Srinagar: The High Court on Monday dismissed a plea challenging the process of switching over to e-stamping system in Jammu and Kashmir.
The plea was filed by ‘Srinagar Stamp Vendors Association’ who had challenged government orders dated 25th March 2013 and 16th September 2013, sanctioning initiation of process of switching over to e-stamping system in Jammu and Kashmir and appointing stock Holding Corporation of India Limited (SHCIL) (SHCIL) to function as Central Record Keeping Agency (CRA) on the terms and conditions fixed by the IFCI and also issuing formal mandate to the SHCL for the purpose.
The association had contended they are contrary to Section 74 of the Act of 1977 and the Rules framed thereunder for purchase, sale and supply and use of stamps.
As per 25 March 2013 order, the government had ordered initiating the process to switching over to e-stamping system in the then State of Jammu and Kashmir;
It had appointment of the stock Holding Corporation of India Limited (SHCIL) to function as the Central Record keeping Agency (CRA) on the terms and conditions, fixed by the Industrial Finance Corporation of India (IFCI) Limited of the Union Ministry of Finance; Formal mandate was given to the Stock Holding Corporation of India Limited (SHCIL) for the purpose, and Commissioner Stamps (Commissioner, Commercial Taxes Department) acting as the Nodal Officer of the e-stamping project and to Co-ordinate between various stakeholders i.e. Department of Law and Parliamentary Affairs, Revenue Department, Finance Department and Stock Holding Corporation of India Limited (SHCIL) for the switching over to e-stamping.
On the 16th September 2013, the Government implemented e-stamping system in the erstwhile State initially in the Districts of Srinagar and Jammu on pilot basis.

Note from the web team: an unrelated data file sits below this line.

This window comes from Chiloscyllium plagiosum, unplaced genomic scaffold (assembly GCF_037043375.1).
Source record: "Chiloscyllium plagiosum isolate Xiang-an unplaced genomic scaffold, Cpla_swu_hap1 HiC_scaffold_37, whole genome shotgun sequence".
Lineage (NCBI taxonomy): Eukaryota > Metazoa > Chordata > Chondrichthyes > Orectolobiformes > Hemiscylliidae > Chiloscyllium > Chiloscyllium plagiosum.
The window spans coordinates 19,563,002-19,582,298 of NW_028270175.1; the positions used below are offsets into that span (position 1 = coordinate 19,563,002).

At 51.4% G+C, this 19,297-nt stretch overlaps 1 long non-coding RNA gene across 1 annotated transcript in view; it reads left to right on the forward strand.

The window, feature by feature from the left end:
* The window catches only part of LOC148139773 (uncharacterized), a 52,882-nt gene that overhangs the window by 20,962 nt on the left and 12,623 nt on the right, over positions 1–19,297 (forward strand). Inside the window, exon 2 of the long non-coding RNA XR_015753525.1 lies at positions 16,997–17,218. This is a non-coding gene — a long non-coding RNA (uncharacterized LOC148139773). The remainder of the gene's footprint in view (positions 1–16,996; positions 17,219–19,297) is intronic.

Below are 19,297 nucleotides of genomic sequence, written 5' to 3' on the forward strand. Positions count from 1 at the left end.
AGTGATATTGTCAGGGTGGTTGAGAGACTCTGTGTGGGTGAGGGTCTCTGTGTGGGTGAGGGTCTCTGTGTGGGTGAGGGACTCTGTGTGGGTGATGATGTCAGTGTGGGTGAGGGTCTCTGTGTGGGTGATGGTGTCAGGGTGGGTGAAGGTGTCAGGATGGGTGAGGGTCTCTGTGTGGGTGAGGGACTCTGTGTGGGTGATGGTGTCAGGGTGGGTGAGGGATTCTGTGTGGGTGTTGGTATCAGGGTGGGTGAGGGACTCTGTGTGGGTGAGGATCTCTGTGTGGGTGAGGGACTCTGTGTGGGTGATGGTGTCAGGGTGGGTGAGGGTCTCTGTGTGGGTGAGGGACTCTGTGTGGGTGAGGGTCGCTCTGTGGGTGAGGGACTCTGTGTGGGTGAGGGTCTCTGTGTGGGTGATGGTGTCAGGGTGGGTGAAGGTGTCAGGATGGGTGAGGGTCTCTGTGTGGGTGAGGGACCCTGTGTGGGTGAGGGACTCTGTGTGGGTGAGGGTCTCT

The association had said that people associated with it are in the job of selling stamps from the time of Maharaja Gulab Singh. They have been earning revenue for the Government even when life in the Valley had come to a standstill during the period of turmoil, the association said.
“The Government is now throwing them on roads. Members of association having spent best part of their life in stamp vending, they cannot, therefore, seek employment anywhere,” they had said.
After hearing association and the government, a bench of Justice Tashi Rabstan dismissed the plea.
“Nevertheless, (government) is required to take into account the plight of members of petitioner-association qua their livelihood, which is the sole ground that is to be looked into and considered by (government) , the court said, adding, “for that matter all that is required to be done by (government), should be undertaken, including imparting training to members of petitioner-association to come up at par with the niceties of e-stamping procedures as contemplated under Rules of 2020, and subsequently grant them permission/licences for sale of stamps, so as to enable them to earn their livelihood and sustain their respective families.” (GNS)
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